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The importance of Asia for Japan's automakers

Posted by: Ian Rowley on February 25, 2008

Can Japan’s automakers withstand a slowdown or worse in the U.S. Japan and Western Europe? You bet they can. Hot on the heels of healthy quarterly results for the three months ended December, more signs are emerging that rising demand in Asia will offset troubles in the mature markets.

Sunday’s Nikkei, Japan’s biggest business paper, reckoned that this year, for the first time, sales in Asia outside Japan will be more than sales at home for Japan’s automakers. In 2008, sales in the region are projected to rise 700,000 to 5.5 million units, besting Japan sales which were 4.94 million in 2007 and unlikely to grow anytime soon. Just as important, that’s not too far away from the 6.8 million vehicles sold by Japanese automakers in the U.S. in 2007. Unsurprisingly, China looks like being one of the big drivers of growth with Toyota, for example, projecting a 40% increase in sales this year to 700,000 vehicles.

While that’s good news for sales and earnings, rising Asia sales my yet cause a few headaches. One big challenge will be how to manage the growth. Management resources are already spread and the fear is that rapid growth in Asia could put more pressure on quality. Analysts also reckon that Japan’s automakers may eventually have to revise their strategy of conducting the lion’s share of design and development work in Japan, yet it’s far from clear how quickly that could happen. On the one hand, R&D has become much globalized in recent years as companies increased efforts to meet with the needs of local markets. On the other, a rash of investment in new facilities in Japan means its central role is unlikely to diminish in a hurry.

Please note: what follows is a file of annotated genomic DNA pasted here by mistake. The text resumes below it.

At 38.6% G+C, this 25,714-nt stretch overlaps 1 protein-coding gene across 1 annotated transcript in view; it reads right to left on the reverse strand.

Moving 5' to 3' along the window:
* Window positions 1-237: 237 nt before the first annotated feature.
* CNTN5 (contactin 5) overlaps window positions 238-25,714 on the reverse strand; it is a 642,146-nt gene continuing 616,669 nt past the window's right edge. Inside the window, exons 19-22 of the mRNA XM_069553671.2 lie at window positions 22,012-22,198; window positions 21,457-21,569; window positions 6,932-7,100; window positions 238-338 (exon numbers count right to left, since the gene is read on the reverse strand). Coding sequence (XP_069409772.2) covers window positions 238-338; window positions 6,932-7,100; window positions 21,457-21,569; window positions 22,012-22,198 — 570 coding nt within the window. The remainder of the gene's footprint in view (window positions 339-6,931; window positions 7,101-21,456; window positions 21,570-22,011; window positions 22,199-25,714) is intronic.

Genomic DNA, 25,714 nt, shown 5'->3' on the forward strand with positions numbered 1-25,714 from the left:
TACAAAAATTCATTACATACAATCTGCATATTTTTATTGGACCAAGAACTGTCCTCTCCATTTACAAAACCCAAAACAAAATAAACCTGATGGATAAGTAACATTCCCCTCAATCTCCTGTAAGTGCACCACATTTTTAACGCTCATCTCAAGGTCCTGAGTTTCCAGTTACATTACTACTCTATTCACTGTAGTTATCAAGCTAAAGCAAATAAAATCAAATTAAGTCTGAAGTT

Reader Comments

Jalal Alamgir

February 25, 2008 11:15 PM

Just like the growth/quality trade-off, the other one to bother Japanese auto companies would be the global/local trade-off. Japanese companies have built global brands with standard cost-efficient components in most countries of the world, with minimal adjustments. Once the price battle with companies like Tata settles, the next battleground will likely be who can capture the rapidly growing Asian middle-class markets' yearning for individuality. One example is the cellphone market, which is flooded with accessories to options to frequent model updates.

Component-based accessorizing is something Japanese automakers can do much better than either the US makers or the new Indian price upstarts. But for that to happen, they'll need to plan now about how to manage each of the hundreds of local markets where they sell cars.

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